No, Americans will not need a visa to travel to Europe

An airplane of German air carrier Lufthansa passes the moon over Frankfurt, Germany, April 9, 2017.

Although not quite as powerful as some European passports, an American passport is pretty convenient to travel on. US citizens can enter a large number of countries visa-free, which makes crossing borders both easier and cheaper.

But news circulating yesterday (March 8) warned Americans the good times might be about to end, as US citizens would need a visa to visit the 26 European countries that compose the Schengen Area, starting in 2021. They currently can travel through them for 90 days with just their passport.

But though major new outlets reported this, Americans can actually relax: They will not, in fact, need a visa to visit Schengen Area countries, which include Spain, France, and Germany.

What they will need to do is register with the European Travel Information and Authorization System, or ETIAS, set up for travelers from about 60 so-called “liberalization countries” (pdf)—that is, nations that do not need a visa to visit the Schengen Area.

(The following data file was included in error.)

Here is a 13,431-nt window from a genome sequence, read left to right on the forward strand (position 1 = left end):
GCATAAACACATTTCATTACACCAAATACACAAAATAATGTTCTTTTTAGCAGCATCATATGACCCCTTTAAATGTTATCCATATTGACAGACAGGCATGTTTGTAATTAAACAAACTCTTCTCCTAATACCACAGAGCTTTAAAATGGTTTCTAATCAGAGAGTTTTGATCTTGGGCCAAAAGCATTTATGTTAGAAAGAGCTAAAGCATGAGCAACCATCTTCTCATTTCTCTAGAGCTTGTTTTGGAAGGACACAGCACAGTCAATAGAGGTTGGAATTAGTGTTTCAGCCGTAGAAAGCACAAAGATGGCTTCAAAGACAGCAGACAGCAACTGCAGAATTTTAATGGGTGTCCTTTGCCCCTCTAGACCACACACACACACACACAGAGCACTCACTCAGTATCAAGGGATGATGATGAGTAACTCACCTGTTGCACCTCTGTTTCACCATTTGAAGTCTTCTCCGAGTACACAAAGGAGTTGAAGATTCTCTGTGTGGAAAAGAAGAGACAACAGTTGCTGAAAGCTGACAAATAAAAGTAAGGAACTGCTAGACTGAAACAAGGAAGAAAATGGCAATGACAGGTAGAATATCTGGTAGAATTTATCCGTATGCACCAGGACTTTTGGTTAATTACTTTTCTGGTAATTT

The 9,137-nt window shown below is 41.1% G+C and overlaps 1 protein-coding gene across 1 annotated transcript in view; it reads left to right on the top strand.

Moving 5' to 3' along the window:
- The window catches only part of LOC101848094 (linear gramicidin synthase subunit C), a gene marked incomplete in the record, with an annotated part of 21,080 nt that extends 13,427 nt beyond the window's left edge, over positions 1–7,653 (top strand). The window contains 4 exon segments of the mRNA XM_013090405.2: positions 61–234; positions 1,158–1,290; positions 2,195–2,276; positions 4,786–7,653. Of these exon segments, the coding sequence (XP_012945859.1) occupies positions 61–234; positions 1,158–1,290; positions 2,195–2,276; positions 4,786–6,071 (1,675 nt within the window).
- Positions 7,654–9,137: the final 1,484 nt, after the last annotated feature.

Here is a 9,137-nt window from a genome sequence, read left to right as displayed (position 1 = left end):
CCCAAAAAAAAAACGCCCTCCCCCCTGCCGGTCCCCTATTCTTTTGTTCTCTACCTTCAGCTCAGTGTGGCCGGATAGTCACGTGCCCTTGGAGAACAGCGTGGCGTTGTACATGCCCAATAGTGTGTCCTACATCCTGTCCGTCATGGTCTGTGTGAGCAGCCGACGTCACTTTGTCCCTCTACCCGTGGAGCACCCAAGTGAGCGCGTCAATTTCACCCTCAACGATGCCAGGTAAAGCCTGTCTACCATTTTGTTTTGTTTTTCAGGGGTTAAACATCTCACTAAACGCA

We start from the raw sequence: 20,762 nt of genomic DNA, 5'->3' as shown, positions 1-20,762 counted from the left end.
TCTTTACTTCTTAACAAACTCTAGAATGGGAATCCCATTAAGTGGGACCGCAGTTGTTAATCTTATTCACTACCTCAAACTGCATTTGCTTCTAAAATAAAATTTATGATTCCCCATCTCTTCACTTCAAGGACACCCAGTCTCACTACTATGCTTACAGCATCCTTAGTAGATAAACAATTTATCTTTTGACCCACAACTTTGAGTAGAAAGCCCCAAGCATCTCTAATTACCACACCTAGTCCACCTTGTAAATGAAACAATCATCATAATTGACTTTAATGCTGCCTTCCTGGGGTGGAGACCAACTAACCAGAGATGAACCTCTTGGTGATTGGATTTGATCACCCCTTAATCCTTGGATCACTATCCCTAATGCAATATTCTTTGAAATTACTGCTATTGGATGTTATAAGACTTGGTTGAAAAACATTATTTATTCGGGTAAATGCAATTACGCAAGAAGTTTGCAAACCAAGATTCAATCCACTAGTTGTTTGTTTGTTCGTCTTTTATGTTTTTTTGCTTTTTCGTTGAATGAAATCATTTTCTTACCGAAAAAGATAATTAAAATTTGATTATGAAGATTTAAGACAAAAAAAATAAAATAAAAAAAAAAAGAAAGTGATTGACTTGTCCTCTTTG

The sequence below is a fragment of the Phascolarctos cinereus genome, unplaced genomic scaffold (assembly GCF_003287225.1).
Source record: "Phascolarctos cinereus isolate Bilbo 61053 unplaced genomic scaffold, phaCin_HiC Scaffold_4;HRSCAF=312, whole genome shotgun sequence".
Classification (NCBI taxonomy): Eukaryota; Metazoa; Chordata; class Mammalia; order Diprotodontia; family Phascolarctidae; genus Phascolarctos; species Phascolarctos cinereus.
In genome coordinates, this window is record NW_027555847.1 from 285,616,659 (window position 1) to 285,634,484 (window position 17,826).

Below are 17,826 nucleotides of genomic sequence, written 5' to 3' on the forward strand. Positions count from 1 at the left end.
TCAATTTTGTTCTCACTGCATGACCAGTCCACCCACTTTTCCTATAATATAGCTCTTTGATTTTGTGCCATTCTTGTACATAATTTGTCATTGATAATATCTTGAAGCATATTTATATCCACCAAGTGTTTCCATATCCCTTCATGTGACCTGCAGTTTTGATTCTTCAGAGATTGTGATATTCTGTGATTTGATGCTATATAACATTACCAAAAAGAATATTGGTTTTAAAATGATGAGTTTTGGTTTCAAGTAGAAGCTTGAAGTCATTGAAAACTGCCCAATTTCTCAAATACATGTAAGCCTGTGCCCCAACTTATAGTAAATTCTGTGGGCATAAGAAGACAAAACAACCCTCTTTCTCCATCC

The ETIAS is essentially an online screening system meant to prevent potentially dangerous individuals from entering Europe. In a statement, a spokesperson for the European Commission said the EU expects that in 95% of cases the application will result in a positive result, and the traveler will obtain immediate permission to travel to Europe for three years, or until their passport expires if that happens before three years.

The registration will require neither a consulate visit nor the collection of biometric data.

The ETIAS is essentially the European version of the US’s Electronic System for Travel Authorization (ESTA), which European citizens have had to fill out since 2008. However, the ESTA is only valid for two years, as opposed to the ETIAS’s three.

The ETIAS is also cheaper: At €7 (just below $8), it’s nearly half the cost of the ESTA ($14).


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